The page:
The IT notice repeatedly objects to CPR’s funding to NGOs and individuals “engaged in resisting the mining operations in Chhattisgarh”. The notice uses the word ‘Hasdeo’ on at least 20 occasions but doesn’t even once mention who the prime beneficiary of mining in the region is.
A natural habitat of elephants, the Hasdeo area is a fragile biodiversity zone that stretches into elephant corridors of Raigarh, and also has some of India’s richest coal fields. Spread across Surguja, Korba and Raigarh districts of Chhattisgarh, it is also the bastion of the Adani Group’s coal empire. The company has nine coal blocks in the region, several of which are yet to begin operations due to continuing protests. These blocks were allotted to various state governments, but the Adani Group won the tender for all of these as the mine developer and operator over the years.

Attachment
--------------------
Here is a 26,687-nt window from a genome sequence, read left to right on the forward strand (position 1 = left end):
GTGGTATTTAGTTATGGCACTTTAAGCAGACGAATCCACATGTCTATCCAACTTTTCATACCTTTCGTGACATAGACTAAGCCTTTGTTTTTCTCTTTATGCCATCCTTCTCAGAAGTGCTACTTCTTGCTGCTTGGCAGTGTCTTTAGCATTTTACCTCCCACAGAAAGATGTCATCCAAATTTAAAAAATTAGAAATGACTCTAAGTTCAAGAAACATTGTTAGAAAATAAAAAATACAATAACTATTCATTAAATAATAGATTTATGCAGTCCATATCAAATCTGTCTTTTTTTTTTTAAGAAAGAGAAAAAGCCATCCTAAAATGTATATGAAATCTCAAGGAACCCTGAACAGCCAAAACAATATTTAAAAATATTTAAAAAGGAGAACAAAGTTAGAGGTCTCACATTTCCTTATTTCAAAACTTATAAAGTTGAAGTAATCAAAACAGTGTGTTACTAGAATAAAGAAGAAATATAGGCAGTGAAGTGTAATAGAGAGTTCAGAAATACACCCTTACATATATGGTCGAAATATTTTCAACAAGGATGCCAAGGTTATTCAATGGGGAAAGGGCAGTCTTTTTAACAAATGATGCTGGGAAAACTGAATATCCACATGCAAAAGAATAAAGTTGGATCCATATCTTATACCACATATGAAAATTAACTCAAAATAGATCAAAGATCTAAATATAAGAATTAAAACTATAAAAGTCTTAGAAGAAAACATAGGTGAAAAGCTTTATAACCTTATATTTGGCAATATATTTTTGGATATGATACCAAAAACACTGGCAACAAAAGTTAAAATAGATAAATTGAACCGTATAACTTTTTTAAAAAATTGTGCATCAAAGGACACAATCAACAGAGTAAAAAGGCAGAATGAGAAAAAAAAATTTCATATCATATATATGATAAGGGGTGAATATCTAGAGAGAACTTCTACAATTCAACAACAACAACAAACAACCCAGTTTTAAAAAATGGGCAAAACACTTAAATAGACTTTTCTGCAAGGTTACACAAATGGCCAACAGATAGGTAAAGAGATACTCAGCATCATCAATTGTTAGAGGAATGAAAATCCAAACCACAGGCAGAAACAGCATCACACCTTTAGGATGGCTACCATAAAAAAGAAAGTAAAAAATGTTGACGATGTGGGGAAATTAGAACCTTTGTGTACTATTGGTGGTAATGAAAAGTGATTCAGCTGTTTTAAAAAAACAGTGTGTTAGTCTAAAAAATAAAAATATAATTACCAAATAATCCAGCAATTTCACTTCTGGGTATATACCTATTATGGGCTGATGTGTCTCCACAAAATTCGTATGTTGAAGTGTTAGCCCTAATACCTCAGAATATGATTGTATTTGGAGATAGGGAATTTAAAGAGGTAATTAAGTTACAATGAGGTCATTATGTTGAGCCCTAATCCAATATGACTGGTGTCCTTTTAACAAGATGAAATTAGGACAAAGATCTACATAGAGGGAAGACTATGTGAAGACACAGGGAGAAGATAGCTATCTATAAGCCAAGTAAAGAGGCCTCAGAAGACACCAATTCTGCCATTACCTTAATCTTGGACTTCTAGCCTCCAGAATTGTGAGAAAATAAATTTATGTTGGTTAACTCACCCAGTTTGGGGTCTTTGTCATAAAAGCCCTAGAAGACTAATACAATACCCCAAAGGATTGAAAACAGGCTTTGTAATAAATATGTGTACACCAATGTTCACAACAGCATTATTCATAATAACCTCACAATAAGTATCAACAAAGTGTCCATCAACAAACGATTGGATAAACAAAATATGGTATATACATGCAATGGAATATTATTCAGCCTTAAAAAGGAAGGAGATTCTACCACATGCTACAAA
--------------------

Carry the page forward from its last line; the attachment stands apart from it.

While Rajasthan Vidyut Utpadan Nigam is the owner of Parsa East & Kete Basan, Parsa and Kete Extension coal blocks in Surguja district, Gidhmuri Paturia block in Korba district is owned by the Chhattisgarh government. The Bhupesh Baghel government awarded these blocks to the Adani Group in 2019. Significantly, Congress leader Rahul Gandhi had visited Madanpur village in Korba on June 16, 2015, and promised the villagers that he wouldn’t let mining take place in the region.
In the adjoining Raigarh district, where the elephant corridor lies, the company operates the Gare Pelma III block of the Chhattisgarh government, besides the Maharashtra government’s coal block Gare Pelma Sector II and Gujarat government’s Gare Pelma I. While Gare Pelma III is functional, the other two are yet to begin operations.
Hasdeo ensures that the Adani Group is now India’s largest coal mine developer and operator (MDO) with blocks that hold at least 3,000 million tonnes of coal. “Its cumulative peak production capacity would be 100 million tonnes per annum, more than many subsidiaries of Coal India Limited,” advocate Sudeep Srivastava told The Wire. He has been contesting several cases related to Adani’s coal blocks in various courts. “Awarding such a large number of coal blocks to a single entity monopolises the entire coal and power production market,” he says.